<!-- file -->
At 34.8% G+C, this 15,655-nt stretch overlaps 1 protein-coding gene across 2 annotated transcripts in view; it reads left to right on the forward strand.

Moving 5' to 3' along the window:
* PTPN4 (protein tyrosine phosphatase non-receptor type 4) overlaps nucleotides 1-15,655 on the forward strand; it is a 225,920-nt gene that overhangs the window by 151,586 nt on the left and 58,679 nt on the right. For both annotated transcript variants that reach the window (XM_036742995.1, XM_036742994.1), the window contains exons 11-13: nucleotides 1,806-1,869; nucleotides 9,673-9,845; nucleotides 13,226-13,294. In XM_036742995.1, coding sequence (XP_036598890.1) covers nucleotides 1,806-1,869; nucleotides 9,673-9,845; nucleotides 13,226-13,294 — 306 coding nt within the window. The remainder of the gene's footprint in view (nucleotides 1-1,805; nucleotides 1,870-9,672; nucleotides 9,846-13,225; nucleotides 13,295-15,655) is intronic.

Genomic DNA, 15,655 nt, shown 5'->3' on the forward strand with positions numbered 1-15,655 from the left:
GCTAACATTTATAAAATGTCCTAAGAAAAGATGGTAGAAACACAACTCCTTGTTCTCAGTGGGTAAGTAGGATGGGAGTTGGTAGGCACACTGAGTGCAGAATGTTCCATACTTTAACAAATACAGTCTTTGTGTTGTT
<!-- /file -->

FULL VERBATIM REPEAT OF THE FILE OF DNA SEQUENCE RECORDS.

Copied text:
At 34.8% G+C, this 15,655-nt stretch overlaps 1 protein-coding gene across 2 annotated transcripts in view; it reads left to right on the forward strand.

Moving 5' to 3' along the window:
* PTPN4 (protein tyrosine phosphatase non-receptor type 4) overlaps nucleotides 1-15,655 on the forward strand; it is a 225,920-nt gene that overhangs the window by 151,586 nt on the left and 58,679 nt on the right. For both annotated transcript variants that reach the window (XM_036742995.1, XM_036742994.1), the window contains exons 11-13: nucleotides 1,806-1,869; nucleotides 9,673-9,845; nucleotides 13,226-13,294. In XM_036742995.1, coding sequence (XP_036598890.1) covers nucleotides 1,806-1,869; nucleotides 9,673-9,845; nucleotides 13,226-13,294 — 306 coding nt within the window. The remainder of the gene's footprint in view (nucleotides 1-1,805; nucleotides 1,870-9,672; nucleotides 9,846-13,225; nucleotides 13,295-15,655) is intronic.

Genomic DNA, 15,655 nt, shown 5'->3' on the forward strand with positions numbered 1-15,655 from the left:
GCTAACATTTATAAAATGTCCTAAGAAAAGATGGTAGAAACACAACTCCTTGTTCTCAGTGGGTAAGTAGGATGGGAGTTGGTAGGCACACTGAGTGCAGAATGTTCCATACTTTAACAAATACAGTCTTTGTGTTGTT